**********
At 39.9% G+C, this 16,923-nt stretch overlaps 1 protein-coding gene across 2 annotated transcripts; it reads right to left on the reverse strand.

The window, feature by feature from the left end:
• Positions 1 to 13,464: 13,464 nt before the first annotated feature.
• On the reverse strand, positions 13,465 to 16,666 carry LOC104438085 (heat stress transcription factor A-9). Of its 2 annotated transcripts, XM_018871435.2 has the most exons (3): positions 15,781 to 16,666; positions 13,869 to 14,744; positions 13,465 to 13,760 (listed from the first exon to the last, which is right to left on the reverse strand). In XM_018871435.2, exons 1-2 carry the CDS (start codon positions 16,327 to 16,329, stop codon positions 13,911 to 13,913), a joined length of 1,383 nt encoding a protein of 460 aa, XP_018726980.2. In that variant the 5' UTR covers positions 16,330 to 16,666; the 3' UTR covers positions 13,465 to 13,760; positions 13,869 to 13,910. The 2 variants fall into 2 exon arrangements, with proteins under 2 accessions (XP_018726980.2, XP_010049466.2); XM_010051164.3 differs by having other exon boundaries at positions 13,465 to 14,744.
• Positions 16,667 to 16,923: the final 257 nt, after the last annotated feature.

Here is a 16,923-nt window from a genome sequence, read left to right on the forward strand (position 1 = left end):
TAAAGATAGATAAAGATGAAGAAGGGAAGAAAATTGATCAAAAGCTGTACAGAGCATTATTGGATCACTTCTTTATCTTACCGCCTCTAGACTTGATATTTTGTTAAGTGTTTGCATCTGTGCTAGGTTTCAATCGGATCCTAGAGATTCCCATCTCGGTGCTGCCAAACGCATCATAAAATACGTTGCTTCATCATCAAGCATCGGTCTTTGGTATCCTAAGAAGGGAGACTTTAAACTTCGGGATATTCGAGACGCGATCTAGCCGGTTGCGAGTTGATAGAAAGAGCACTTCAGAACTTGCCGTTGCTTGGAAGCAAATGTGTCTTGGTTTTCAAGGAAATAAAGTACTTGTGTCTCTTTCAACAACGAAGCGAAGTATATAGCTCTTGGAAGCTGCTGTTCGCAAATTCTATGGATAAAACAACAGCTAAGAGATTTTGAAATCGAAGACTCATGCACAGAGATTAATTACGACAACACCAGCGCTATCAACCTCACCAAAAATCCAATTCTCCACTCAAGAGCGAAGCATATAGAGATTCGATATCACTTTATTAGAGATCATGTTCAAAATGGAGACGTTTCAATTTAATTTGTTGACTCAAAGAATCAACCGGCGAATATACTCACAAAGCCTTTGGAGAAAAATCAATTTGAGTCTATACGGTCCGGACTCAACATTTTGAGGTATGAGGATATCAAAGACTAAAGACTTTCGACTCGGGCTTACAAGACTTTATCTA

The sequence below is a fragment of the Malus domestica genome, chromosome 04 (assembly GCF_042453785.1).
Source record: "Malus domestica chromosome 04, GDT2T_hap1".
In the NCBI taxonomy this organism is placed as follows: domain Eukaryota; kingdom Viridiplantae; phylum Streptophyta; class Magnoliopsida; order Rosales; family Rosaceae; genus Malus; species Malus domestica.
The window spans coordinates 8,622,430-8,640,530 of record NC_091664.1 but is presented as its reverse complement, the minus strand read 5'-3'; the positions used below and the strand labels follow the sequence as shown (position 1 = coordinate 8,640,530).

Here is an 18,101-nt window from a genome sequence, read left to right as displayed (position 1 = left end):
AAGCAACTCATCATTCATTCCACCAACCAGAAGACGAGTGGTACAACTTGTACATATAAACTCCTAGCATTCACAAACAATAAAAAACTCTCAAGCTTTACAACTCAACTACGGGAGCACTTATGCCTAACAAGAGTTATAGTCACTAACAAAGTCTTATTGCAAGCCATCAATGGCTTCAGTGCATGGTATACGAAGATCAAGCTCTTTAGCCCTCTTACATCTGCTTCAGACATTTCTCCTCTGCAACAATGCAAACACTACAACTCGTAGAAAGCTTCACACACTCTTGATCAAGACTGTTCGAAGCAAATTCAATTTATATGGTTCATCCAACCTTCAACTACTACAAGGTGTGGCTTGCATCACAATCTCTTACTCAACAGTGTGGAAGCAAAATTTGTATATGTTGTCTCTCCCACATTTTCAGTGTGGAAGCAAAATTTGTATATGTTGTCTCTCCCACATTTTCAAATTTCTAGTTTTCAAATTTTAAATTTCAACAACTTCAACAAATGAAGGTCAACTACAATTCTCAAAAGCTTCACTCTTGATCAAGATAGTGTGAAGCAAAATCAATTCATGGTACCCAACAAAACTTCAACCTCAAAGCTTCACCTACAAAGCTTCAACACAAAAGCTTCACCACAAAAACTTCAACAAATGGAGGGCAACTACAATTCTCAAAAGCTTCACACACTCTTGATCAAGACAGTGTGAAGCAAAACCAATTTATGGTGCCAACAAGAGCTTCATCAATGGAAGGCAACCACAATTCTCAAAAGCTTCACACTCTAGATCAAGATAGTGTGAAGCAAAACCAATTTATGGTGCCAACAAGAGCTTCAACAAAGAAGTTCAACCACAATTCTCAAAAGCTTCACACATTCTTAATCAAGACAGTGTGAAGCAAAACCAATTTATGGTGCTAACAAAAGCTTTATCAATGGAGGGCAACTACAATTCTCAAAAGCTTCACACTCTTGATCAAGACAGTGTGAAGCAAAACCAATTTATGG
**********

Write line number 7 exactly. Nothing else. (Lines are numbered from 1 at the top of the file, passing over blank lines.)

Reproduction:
TAAAGATAGATAAAGATGAAGAAGGGAAGAAAATTGATCAAAAGCTGTACAGAGCATTATTGGATCACTTCTTTATCTTACCGCCTCTAGACTTGATATTTTGTTAAGTGTTTGCATCTGTGCTAGGTTTCAATCGGATCCTAGAGATTCCCATCTCGGTGCTGCCAAACGCATCATAAAATACGTTGCTTCATCATCAAGCATCGGTCTTTGGTATCCTAAGAAGGGAGACTTTAAACTTCGGGATATTCGAGACGCGATCTAGCCGGTTGCGAGTTGATAGAAAGAGCACTTCAGAACTTGCCGTTGCTTGGAAGCAAATGTGTCTTGGTTTTCAAGGAAATAAAGTACTTGTGTCTCTTTCAACAACGAAGCGAAGTATATAGCTCTTGGAAGCTGCTGTTCGCAAATTCTATGGATAAAACAACAGCTAAGAGATTTTGAAATCGAAGACTCATGCACAGAGATTAATTACGACAACACCAGCGCTATCAACCTCACCAAAAATCCAATTCTCCACTCAAGAGCGAAGCATATAGAGATTCGATATCACTTTATTAGAGATCATGTTCAAAATGGAGACGTTTCAATTTAATTTGTTGACTCAAAGAATCAACCGGCGAATATACTCACAAAGCCTTTGGAGAAAAATCAATTTGAGTCTATACGGTCCGGACTCAACATTTTGAGGTATGAGGATATCAAAGACTAAAGACTTTCGACTCGGGCTTACAAGACTTTATCTA